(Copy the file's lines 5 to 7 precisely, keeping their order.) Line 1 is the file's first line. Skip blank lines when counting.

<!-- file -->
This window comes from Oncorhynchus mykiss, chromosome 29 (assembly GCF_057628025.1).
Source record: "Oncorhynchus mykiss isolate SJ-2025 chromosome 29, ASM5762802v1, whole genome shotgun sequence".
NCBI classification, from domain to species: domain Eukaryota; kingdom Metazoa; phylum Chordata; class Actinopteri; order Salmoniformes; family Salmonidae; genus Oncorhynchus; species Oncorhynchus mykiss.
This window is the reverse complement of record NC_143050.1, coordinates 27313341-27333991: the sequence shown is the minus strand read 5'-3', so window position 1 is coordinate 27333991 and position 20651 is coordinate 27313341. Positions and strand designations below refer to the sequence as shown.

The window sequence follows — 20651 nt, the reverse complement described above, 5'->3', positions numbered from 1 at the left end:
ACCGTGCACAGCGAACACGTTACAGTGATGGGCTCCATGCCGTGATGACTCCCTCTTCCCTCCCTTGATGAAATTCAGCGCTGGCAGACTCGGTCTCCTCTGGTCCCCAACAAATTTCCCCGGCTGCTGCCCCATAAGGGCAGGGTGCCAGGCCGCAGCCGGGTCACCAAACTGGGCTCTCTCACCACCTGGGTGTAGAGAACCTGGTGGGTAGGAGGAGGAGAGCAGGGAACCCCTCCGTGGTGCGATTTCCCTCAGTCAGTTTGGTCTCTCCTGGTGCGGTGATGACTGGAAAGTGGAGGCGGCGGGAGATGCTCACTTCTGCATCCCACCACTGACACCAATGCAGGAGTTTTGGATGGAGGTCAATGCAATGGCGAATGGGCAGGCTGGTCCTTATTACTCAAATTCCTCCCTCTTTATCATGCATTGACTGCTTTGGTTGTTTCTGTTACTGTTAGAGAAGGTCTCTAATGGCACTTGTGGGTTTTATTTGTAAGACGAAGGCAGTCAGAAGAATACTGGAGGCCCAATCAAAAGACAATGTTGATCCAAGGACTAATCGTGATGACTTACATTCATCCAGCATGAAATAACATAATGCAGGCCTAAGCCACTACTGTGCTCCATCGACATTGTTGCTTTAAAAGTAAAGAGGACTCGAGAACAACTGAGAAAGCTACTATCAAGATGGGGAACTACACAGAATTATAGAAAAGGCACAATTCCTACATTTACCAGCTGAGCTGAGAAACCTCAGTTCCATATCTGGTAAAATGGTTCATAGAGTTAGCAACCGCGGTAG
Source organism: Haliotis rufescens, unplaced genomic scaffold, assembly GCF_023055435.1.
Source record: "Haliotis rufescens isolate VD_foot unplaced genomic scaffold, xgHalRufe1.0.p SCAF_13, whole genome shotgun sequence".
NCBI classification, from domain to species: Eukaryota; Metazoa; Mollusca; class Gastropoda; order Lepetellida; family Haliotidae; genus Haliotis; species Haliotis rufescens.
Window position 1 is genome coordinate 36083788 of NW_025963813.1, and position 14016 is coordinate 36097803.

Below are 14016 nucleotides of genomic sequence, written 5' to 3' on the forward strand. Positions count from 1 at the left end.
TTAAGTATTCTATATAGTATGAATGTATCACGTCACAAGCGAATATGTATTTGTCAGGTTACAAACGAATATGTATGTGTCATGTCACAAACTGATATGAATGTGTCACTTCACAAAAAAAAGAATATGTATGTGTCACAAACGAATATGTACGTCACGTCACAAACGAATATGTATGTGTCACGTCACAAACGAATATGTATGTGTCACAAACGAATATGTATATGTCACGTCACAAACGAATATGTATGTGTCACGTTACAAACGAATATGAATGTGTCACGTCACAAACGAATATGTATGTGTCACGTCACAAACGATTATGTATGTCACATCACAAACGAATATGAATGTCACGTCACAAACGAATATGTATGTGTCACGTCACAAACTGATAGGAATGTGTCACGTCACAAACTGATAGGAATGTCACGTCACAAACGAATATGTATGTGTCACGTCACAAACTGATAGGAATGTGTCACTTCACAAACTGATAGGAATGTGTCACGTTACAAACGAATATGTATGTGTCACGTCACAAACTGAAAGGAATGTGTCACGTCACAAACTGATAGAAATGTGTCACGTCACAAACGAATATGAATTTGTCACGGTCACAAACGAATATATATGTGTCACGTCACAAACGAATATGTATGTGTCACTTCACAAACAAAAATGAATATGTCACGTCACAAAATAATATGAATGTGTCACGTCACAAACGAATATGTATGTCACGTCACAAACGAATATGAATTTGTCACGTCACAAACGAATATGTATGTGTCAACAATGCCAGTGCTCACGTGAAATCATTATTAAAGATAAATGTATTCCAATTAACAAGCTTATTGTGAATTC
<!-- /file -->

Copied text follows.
The window sequence follows — 20651 nt, the reverse complement described above, 5'->3', positions numbered from 1 at the left end:
ACCGTGCACAGCGAACACGTTACAGTGATGGGCTCCATGCCGTGATGACTCCCTCTTCCCTCCCTTGATGAAATTCAGCGCTGGCAGACTCGGTCTCCTCTGGTCCCCAACAAATTTCCCCGGCTGCTGCCCCATAAGGGCAGGGTGCCAGGCCGCAGCCGGGTCACCAAACTGGGCTCTCTCACCACCTGGGTGTAGAGAACCTGGTGGGTAGGAGGAGGAGAGCAGGGAACCCCTCCGTGGTGCGATTTCCCTCAGTCAGTTTGGTCTCTCCTGGTGCGGTGATGACTGGAAAGTGGAGGCGGCGGGAGATGCTCACTTCTGCATCCCACCACTGACACCAATGCAGGAGTTTTGGATGGAGGTCAATGCAATGGCGAATGGGCAGGCTGGTCCTTATTACTCAAATTCCTCCCTCTTTATCATGCATTGACTGCTTTGGTTGTTTCTGTTACTGTTAGAGAAGGTCTCTAATGGCACTTGTGGGTTTTATTTGTAAGACGAAGGCAGTCAGAAGAATACTGGAGGCCCAATCAAAAGACAATGTTGATCCAAGGACTAATCGTGATGACTTACATTCATCCAGCATGAAATAACATAATGCAGGCCTAAGCCACTACTGTGCTCCATCGACATTGTTGCTTTAAAAGTAAAGAGGACTCGAGAACAACTGAGAAAGCTACTATCAAGATGGGGAACTACACAGAATTATAGAAAAGGCACAATTCCTACATTTACCAGCTGAGCTGAGAAACCTCAGTTCCATATCTGGTAAAATGGTTCATAGAGTTAGCAACCGCGGTAG
Source organism: Haliotis rufescens, unplaced genomic scaffold, assembly GCF_023055435.1.